Digitizing an existing workflow may qualify as an improved process, for example. Creating environmentally friendly packaging may qualify as an improved product. Updates to existing software may qualify as well.

It’s not necessary to introduce a scientific breakthrough to qualify for the R&D tax credit. All that matters is that you build something new or improve on something that already exists.

Benefits of R&D Tax Credits for Startups

The R&D tax credit can yield a range of impressive benefits for startups. The short-term financial benefits on your income tax return are the most obvious, but the tax incentives can also result in several long-term benefits. Applying for the R&D tax credit can boost productivity and lead to a more successful business model.

Financial Benefits

The IRS allows companies to claim a credit against income tax for up to 20% of their qualified research activity. The tax credit benefits business owners in a few different ways. This includes the following:

Reduce Tax Liability

The R&D tax credit was originally designed to reduce businesses' income tax liability. Companies can calculate R&D tax credit and then apply the credit to reduce their taxable income, dollar for dollar.

The tax credit can make a serious dent in a company’s tax liability, freeing up funds that can be used to grow the business, hire new personnel, or expand market reach. However, it’s worth noting that this benefit may not be as valuable for early-stage startups, which may not yet have a large tax liability.

Offset Payroll Taxes

In 2015, Congress passed the Protecting Americans from Tax Hikes (PATH) Act, which was intended, in part, to give startups greater access to the R&D tax credit.

The PATH Act allows startups and small businesses to apply part of the R&D tax credit directly to their payroll tax to offset the employer portion of social security taxes. This means that even startups that are not yet turning a profit – and therefore have no tax liability – can still benefit from the R&D tax credit if they correctly complete an R&D tax credit form.

Increase Cash Flow

The IRS allows qualifying small businesses to apply up to $500,000 of the R&D tax credit to their payroll taxes. If there is a surplus after payroll taxes, the business may apply the rest of the tax credit to their Medicare obligations.

The result means that qualifying businesses will greatly reduce their tax burden, leaving them with increased cash flow to use for other business expenses.

Strategic Benefits

Besides the clear financial benefits of the R&D tax credit, the credit can confer a number of strategic benefits. Here are some of the most prominent of those benefits.

Encourage Innovation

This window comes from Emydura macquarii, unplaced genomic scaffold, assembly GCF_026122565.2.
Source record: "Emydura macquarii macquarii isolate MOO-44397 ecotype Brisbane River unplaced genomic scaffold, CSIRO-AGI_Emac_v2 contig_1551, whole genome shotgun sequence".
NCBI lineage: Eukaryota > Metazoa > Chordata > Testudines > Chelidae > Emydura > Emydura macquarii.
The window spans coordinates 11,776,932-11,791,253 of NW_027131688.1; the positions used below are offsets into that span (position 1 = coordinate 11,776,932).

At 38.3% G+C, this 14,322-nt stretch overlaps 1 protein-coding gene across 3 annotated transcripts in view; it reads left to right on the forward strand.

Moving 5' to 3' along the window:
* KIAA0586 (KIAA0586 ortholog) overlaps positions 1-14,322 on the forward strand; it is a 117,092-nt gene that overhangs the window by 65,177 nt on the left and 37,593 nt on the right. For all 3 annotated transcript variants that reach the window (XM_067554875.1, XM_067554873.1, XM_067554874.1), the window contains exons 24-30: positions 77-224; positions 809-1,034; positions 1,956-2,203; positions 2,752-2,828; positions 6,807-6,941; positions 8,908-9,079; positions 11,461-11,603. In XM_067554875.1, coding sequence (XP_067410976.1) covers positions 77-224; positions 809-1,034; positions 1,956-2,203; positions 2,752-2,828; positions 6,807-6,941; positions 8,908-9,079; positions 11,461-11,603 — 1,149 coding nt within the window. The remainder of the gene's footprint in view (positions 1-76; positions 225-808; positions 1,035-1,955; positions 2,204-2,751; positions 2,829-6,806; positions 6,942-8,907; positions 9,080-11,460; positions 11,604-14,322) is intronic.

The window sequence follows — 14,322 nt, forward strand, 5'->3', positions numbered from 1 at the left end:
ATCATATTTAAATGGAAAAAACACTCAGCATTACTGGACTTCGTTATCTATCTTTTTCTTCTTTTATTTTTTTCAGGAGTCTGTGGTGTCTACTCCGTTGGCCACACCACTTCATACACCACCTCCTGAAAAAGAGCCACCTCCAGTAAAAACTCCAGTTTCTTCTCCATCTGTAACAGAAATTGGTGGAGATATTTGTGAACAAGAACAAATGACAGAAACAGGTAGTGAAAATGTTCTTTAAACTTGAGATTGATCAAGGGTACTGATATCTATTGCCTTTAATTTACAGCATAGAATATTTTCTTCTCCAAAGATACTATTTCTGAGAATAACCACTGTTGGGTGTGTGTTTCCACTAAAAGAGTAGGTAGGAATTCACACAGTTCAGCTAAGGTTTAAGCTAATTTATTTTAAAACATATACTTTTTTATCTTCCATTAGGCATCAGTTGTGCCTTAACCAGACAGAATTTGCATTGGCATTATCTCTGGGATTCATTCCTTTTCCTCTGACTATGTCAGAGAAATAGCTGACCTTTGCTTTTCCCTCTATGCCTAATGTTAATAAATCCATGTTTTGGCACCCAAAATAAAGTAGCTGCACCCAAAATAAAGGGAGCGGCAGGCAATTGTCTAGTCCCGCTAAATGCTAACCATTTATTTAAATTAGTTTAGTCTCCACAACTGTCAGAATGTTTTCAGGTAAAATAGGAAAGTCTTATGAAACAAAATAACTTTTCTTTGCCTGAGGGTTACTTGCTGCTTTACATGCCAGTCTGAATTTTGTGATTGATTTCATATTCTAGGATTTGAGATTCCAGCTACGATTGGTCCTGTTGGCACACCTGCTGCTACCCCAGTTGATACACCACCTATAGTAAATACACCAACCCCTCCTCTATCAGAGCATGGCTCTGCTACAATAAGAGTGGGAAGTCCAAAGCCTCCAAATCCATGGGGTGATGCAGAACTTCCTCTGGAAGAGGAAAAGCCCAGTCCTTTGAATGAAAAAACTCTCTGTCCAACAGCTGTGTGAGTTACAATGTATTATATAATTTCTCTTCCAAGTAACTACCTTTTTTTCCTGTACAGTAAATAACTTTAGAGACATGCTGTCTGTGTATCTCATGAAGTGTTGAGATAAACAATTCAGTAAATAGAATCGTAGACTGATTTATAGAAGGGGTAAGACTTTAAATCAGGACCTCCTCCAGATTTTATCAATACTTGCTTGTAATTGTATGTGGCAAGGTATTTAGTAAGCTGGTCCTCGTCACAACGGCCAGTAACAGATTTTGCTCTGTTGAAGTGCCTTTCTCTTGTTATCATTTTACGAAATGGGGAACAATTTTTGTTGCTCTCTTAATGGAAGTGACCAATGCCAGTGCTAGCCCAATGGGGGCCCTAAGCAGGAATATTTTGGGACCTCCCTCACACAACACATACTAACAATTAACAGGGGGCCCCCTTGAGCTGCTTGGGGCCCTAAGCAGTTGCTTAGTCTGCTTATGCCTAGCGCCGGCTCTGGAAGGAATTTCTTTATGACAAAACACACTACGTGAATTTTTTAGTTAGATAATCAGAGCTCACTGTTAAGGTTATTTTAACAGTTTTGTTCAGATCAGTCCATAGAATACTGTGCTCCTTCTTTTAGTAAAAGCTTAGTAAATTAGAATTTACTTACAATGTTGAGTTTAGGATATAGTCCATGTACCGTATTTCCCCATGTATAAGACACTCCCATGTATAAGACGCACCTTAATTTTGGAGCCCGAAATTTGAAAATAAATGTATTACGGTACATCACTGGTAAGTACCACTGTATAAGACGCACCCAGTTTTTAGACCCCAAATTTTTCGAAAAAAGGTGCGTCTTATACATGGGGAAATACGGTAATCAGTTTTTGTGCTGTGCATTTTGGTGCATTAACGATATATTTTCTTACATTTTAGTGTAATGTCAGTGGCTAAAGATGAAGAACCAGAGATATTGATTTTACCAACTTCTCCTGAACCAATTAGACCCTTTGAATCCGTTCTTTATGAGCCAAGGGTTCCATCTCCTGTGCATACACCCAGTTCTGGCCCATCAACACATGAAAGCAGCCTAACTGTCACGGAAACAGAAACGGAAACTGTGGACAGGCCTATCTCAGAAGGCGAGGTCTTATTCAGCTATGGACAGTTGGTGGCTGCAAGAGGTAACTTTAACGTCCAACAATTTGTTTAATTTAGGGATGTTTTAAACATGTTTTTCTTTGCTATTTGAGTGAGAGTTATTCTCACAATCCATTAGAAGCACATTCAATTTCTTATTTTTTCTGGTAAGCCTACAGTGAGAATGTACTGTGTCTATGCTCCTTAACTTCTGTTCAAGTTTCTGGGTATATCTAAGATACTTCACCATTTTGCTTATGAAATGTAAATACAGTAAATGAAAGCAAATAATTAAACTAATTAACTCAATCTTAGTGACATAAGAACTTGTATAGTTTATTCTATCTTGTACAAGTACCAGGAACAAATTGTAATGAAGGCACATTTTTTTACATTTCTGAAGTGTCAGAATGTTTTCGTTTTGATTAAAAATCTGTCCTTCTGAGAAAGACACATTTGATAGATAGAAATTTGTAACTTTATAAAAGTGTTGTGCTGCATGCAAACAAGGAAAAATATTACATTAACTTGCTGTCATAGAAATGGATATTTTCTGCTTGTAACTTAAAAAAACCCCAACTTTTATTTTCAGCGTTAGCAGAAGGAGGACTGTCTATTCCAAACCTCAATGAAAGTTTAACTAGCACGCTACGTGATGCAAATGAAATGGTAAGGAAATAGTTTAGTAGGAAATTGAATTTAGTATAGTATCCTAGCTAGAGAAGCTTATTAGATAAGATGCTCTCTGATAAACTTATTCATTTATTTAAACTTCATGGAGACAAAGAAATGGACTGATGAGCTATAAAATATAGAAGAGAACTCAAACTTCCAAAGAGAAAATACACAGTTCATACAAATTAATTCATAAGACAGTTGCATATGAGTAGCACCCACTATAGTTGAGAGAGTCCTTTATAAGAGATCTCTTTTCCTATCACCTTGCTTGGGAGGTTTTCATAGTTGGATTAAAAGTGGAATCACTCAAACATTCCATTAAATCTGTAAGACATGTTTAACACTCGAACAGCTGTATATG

The R&D tax credit provides a clear incentive for startups to invest in innovation and develop new products or processes. Instead of relying on traditional methods and approaches, companies are incentivized to experiment with new products and processes. This can create a culture of innovation throughout the company, which will almost certainly lead to better goods and services and more efficient workflows.

Attract Talent

Startups offering R&D tax benefits may be more attractive to talented researchers and engineers. Younger employees say that they value the ability to learn and develop new skills while on the job. Gallup reports that 59% of millennials cite learning and development as crucial when job-hunting. Developing a culture of innovation throughout the business may help to attract young, energetic workers. In a similar way, offering R&D tax benefits may help your company to retain the best and brightest employees.

Enhance Company Reputation

A commitment to R&D can enhance a startup's reputation and credibility, making it more attractive to investors. Investors want to be reassured that the company will keep growing and increasing its customer base. One of the best ways to show investors your company’s potential is to highlight your R&D commitments.

Maximize Your Startup's Financial Potential

Achieving your startup’s maximum financial potential means deepening your understanding of all available resources. Taking advantage of the R&D tax credit is one example of the kind of resource you can leverage to make your business successful.

Maximizing your potential also requires the right administrative and finance tools. It can be challenging to manage without an R&D accountant or R&D tax credit software. That's why successful businesses use accounting tools to keep their finances in order and gather data that can yield smarter decision-making. They also draw on experienced strategists to build investment plans to move their businesses forward.